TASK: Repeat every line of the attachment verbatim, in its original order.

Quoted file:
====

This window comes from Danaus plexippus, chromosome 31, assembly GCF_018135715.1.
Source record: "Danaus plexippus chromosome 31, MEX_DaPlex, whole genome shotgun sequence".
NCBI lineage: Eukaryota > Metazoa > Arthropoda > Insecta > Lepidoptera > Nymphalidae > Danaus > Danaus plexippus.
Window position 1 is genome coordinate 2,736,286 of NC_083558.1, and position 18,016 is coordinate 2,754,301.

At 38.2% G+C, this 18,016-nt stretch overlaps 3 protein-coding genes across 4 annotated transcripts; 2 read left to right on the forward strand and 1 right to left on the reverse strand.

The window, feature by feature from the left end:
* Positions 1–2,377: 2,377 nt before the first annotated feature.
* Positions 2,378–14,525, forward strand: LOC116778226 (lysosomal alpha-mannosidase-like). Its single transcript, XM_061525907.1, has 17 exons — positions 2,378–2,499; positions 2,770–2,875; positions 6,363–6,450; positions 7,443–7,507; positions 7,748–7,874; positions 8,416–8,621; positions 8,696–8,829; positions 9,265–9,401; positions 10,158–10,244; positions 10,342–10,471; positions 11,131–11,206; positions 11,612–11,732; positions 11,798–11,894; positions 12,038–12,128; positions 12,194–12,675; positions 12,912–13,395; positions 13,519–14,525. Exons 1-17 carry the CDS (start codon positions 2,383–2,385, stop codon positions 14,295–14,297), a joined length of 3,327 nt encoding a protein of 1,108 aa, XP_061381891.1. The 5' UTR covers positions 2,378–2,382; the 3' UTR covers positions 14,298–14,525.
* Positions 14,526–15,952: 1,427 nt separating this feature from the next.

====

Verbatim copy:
This window comes from Danaus plexippus, chromosome 31, assembly GCF_018135715.1.
Source record: "Danaus plexippus chromosome 31, MEX_DaPlex, whole genome shotgun sequence".
NCBI lineage: Eukaryota > Metazoa > Arthropoda > Insecta > Lepidoptera > Nymphalidae > Danaus > Danaus plexippus.
Window position 1 is genome coordinate 2,736,286 of NC_083558.1, and position 18,016 is coordinate 2,754,301.

At 38.2% G+C, this 18,016-nt stretch overlaps 3 protein-coding genes across 4 annotated transcripts; 2 read left to right on the forward strand and 1 right to left on the reverse strand.

The window, feature by feature from the left end:
* Positions 1–2,377: 2,377 nt before the first annotated feature.
* Positions 2,378–14,525, forward strand: LOC116778226 (lysosomal alpha-mannosidase-like). Its single transcript, XM_061525907.1, has 17 exons — positions 2,378–2,499; positions 2,770–2,875; positions 6,363–6,450; positions 7,443–7,507; positions 7,748–7,874; positions 8,416–8,621; positions 8,696–8,829; positions 9,265–9,401; positions 10,158–10,244; positions 10,342–10,471; positions 11,131–11,206; positions 11,612–11,732; positions 11,798–11,894; positions 12,038–12,128; positions 12,194–12,675; positions 12,912–13,395; positions 13,519–14,525. Exons 1-17 carry the CDS (start codon positions 2,383–2,385, stop codon positions 14,295–14,297), a joined length of 3,327 nt encoding a protein of 1,108 aa, XP_061381891.1. The 5' UTR covers positions 2,378–2,382; the 3' UTR covers positions 14,298–14,525.
* Positions 14,526–15,952: 1,427 nt separating this feature from the next.